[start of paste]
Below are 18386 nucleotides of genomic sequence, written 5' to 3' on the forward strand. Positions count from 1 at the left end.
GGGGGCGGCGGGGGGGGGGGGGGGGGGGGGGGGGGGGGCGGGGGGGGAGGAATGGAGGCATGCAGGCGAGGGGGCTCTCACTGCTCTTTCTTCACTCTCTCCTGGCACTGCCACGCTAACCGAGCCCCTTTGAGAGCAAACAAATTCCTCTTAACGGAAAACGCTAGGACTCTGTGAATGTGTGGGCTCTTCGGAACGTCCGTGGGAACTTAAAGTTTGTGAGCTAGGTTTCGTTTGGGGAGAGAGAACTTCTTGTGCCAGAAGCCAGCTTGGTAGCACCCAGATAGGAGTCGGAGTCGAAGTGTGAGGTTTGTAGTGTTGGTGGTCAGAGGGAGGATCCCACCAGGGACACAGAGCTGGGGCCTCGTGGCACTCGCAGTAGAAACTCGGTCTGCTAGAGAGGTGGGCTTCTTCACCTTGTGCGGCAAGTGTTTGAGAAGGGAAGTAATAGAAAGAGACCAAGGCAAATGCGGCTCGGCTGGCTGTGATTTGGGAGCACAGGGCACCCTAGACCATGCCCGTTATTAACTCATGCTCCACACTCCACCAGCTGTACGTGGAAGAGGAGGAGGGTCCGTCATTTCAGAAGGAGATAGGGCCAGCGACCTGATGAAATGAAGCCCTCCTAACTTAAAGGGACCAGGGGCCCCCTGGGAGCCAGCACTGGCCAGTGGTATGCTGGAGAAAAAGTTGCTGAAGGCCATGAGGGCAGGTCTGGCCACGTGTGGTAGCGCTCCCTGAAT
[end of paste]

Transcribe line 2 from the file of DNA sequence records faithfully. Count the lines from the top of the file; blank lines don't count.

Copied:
GGGGGCGGCGGGGGGGGGGGGGGGGGGGGGGGGGGGGGCGGGGGGGGAGGAATGGAGGCATGCAGGCGAGGGGGCTCTCACTGCTCTTTCTTCACTCTCTCCTGGCACTGCCACGCTAACCGAGCCCCTTTGAGAGCAAACAAATTCCTCTTAACGGAAAACGCTAGGACTCTGTGAATGTGTGGGCTCTTCGGAACGTCCGTGGGAACTTAAAGTTTGTGAGCTAGGTTTCGTTTGGGGAGAGAGAACTTCTTGTGCCAGAAGCCAGCTTGGTAGCACCCAGATAGGAGTCGGAGTCGAAGTGTGAGGTTTGTAGTGTTGGTGGTCAGAGGGAGGATCCCACCAGGGACACAGAGCTGGGGCCTCGTGGCACTCGCAGTAGAAACTCGGTCTGCTAGAGAGGTGGGCTTCTTCACCTTGTGCGGCAAGTGTTTGAGAAGGGAAGTAATAGAAAGAGACCAAGGCAAATGCGGCTCGGCTGGCTGTGATTTGGGAGCACAGGGCACCCTAGACCATGCCCGTTATTAACTCATGCTCCACACTCCACCAGCTGTACGTGGAAGAGGAGGAGGGTCCGTCATTTCAGAAGGAGATAGGGCCAGCGACCTGATGAAATGAAGCCCTCCTAACTTAAAGGGACCAGGGGCCCCCTGGGAGCCAGCACTGGCCAGTGGTATGCTGGAGAAAAAGTTGCTGAAGGCCATGAGGGCAGGTCTGGCCACGTGTGGTAGCGCTCCCTGAAT